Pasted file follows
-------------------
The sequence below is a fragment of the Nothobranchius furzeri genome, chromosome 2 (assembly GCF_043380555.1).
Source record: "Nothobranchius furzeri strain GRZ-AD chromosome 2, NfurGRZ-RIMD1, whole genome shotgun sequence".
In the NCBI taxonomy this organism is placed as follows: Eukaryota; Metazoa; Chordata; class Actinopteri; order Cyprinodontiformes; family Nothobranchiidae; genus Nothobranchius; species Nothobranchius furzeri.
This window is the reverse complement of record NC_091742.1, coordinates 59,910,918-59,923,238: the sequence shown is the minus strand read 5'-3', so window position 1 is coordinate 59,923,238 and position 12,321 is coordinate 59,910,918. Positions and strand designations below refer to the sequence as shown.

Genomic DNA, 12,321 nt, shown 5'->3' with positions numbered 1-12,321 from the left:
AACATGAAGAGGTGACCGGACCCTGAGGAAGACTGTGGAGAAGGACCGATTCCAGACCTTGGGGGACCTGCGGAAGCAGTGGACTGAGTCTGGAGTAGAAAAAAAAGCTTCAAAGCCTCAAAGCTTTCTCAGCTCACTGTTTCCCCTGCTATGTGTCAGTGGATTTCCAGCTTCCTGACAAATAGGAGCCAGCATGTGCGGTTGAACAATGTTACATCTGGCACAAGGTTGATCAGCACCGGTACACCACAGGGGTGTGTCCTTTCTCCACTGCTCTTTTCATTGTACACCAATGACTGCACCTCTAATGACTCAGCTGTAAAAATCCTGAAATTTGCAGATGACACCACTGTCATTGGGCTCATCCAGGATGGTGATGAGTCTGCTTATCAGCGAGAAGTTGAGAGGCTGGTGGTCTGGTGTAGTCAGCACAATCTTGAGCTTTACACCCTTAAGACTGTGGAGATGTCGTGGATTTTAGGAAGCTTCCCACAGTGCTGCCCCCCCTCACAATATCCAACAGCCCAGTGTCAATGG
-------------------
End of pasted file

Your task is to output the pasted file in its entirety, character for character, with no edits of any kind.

The sequence below is a fragment of the Nothobranchius furzeri genome, chromosome 2 (assembly GCF_043380555.1).
Source record: "Nothobranchius furzeri strain GRZ-AD chromosome 2, NfurGRZ-RIMD1, whole genome shotgun sequence".
In the NCBI taxonomy this organism is placed as follows: Eukaryota; Metazoa; Chordata; class Actinopteri; order Cyprinodontiformes; family Nothobranchiidae; genus Nothobranchius; species Nothobranchius furzeri.
This window is the reverse complement of record NC_091742.1, coordinates 59,910,918-59,923,238: the sequence shown is the minus strand read 5'-3', so window position 1 is coordinate 59,923,238 and position 12,321 is coordinate 59,910,918. Positions and strand designations below refer to the sequence as shown.

Genomic DNA, 12,321 nt, shown 5'->3' with positions numbered 1-12,321 from the left:
AACATGAAGAGGTGACCGGACCCTGAGGAAGACTGTGGAGAAGGACCGATTCCAGACCTTGGGGGACCTGCGGAAGCAGTGGACTGAGTCTGGAGTAGAAAAAAAAGCTTCAAAGCCTCAAAGCTTTCTCAGCTCACTGTTTCCCCTGCTATGTGTCAGTGGATTTCCAGCTTCCTGACAAATAGGAGCCAGCATGTGCGGTTGAACAATGTTACATCTGGCACAAGGTTGATCAGCACCGGTACACCACAGGGGTGTGTCCTTTCTCCACTGCTCTTTTCATTGTACACCAATGACTGCACCTCTAATGACTCAGCTGTAAAAATCCTGAAATTTGCAGATGACACCACTGTCATTGGGCTCATCCAGGATGGTGATGAGTCTGCTTATCAGCGAGAAGTTGAGAGGCTGGTGGTCTGGTGTAGTCAGCACAATCTTGAGCTTTACACCCTTAAGACTGTGGAGATGTCGTGGATTTTAGGAAGCTTCCCACAGTGCTGCCCCCCCTCACAATATCCAACAGCCCAGTGTCAATGG